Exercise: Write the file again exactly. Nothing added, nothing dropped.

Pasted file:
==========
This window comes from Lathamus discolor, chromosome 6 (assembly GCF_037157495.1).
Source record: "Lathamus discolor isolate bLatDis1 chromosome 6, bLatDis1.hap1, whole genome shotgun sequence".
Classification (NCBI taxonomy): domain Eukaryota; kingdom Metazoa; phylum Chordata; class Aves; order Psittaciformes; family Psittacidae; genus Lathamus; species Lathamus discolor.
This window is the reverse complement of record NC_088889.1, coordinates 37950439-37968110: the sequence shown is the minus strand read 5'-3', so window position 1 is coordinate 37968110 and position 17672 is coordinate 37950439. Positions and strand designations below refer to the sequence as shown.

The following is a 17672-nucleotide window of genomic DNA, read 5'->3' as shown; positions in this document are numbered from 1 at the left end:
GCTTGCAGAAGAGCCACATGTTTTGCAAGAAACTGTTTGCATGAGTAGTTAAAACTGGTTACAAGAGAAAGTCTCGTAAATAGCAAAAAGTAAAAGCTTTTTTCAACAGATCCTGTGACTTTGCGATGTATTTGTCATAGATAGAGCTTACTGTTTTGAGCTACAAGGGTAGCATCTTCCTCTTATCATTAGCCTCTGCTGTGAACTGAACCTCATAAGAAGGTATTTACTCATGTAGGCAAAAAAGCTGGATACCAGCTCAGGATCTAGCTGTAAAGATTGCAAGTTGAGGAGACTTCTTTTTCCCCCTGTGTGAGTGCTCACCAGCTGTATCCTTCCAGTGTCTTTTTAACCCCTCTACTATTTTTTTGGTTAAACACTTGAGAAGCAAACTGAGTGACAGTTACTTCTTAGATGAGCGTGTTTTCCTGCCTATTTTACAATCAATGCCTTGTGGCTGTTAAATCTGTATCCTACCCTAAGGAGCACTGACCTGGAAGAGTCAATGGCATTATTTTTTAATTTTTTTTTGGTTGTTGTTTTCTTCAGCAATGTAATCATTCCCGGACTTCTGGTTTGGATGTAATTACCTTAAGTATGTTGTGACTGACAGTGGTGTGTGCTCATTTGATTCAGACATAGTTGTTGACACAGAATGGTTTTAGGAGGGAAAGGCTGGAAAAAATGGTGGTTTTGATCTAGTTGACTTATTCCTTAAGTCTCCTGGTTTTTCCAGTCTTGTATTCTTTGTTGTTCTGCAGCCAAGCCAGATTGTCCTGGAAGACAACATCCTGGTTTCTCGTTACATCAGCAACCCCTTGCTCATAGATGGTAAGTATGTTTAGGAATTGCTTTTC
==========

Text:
This window comes from Lathamus discolor, chromosome 6 (assembly GCF_037157495.1).
Source record: "Lathamus discolor isolate bLatDis1 chromosome 6, bLatDis1.hap1, whole genome shotgun sequence".
Classification (NCBI taxonomy): domain Eukaryota; kingdom Metazoa; phylum Chordata; class Aves; order Psittaciformes; family Psittacidae; genus Lathamus; species Lathamus discolor.
This window is the reverse complement of record NC_088889.1, coordinates 37950439-37968110: the sequence shown is the minus strand read 5'-3', so window position 1 is coordinate 37968110 and position 17672 is coordinate 37950439. Positions and strand designations below refer to the sequence as shown.

The following is a 17672-nucleotide window of genomic DNA, read 5'->3' as shown; positions in this document are numbered from 1 at the left end:
GCTTGCAGAAGAGCCACATGTTTTGCAAGAAACTGTTTGCATGAGTAGTTAAAACTGGTTACAAGAGAAAGTCTCGTAAATAGCAAAAAGTAAAAGCTTTTTTCAACAGATCCTGTGACTTTGCGATGTATTTGTCATAGATAGAGCTTACTGTTTTGAGCTACAAGGGTAGCATCTTCCTCTTATCATTAGCCTCTGCTGTGAACTGAACCTCATAAGAAGGTATTTACTCATGTAGGCAAAAAAGCTGGATACCAGCTCAGGATCTAGCTGTAAAGATTGCAAGTTGAGGAGACTTCTTTTTCCCCCTGTGTGAGTGCTCACCAGCTGTATCCTTCCAGTGTCTTTTTAACCCCTCTACTATTTTTTTGGTTAAACACTTGAGAAGCAAACTGAGTGACAGTTACTTCTTAGATGAGCGTGTTTTCCTGCCTATTTTACAATCAATGCCTTGTGGCTGTTAAATCTGTATCCTACCCTAAGGAGCACTGACCTGGAAGAGTCAATGGCATTATTTTTTAATTTTTTTTTGGTTGTTGTTTTCTTCAGCAATGTAATCATTCCCGGACTTCTGGTTTGGATGTAATTACCTTAAGTATGTTGTGACTGACAGTGGTGTGTGCTCATTTGATTCAGACATAGTTGTTGACACAGAATGGTTTTAGGAGGGAAAGGCTGGAAAAAATGGTGGTTTTGATCTAGTTGACTTATTCCTTAAGTCTCCTGGTTTTTCCAGTCTTGTATTCTTTGTTGTTCTGCAGCCAAGCCAGATTGTCCTGGAAGACAACATCCTGGTTTCTCGTTACATCAGCAACCCCTTGCTCATAGATGGTAAGTATGTTTAGGAATTGCTTTTC